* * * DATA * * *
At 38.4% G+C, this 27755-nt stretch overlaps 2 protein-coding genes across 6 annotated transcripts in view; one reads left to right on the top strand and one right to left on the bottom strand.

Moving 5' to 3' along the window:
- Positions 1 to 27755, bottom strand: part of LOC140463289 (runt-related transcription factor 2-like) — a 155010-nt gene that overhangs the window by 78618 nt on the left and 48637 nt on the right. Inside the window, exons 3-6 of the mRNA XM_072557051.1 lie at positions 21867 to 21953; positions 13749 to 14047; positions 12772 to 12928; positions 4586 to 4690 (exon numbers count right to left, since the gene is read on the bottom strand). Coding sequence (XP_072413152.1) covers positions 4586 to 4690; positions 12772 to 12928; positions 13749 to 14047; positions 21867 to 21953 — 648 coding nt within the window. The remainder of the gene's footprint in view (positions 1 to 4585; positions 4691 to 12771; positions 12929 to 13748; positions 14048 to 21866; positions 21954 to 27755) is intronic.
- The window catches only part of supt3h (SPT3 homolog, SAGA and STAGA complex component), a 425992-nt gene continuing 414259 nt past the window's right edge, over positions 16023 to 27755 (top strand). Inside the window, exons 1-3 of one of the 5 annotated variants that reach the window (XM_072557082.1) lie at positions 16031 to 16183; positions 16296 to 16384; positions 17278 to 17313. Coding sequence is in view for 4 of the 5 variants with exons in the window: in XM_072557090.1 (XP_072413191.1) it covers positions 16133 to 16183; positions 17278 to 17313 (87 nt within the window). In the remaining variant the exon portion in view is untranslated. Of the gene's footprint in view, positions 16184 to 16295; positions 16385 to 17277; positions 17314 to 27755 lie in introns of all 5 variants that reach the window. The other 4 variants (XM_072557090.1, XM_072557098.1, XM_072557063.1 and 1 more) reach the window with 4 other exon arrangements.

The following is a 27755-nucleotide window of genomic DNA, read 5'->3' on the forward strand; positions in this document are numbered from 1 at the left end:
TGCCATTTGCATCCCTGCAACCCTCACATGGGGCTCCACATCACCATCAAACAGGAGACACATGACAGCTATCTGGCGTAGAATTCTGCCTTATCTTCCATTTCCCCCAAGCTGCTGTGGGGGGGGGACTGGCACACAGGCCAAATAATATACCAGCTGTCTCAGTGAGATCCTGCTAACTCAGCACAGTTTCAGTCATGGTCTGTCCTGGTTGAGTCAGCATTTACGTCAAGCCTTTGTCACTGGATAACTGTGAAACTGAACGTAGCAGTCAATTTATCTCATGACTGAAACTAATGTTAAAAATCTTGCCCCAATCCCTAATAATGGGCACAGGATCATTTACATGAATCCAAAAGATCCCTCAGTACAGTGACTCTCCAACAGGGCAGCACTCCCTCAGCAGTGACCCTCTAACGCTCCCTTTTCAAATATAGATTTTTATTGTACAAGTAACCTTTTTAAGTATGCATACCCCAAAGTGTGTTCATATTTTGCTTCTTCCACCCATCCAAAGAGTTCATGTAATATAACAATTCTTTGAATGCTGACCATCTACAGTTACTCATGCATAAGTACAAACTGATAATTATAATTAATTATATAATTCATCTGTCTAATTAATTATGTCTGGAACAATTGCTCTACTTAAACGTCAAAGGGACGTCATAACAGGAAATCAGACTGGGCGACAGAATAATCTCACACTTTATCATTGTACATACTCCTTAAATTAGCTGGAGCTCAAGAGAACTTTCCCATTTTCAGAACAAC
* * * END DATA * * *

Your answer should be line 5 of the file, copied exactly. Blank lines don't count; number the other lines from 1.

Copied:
The following is a 27755-nucleotide window of genomic DNA, read 5'->3' on the forward strand; positions in this document are numbered from 1 at the left end: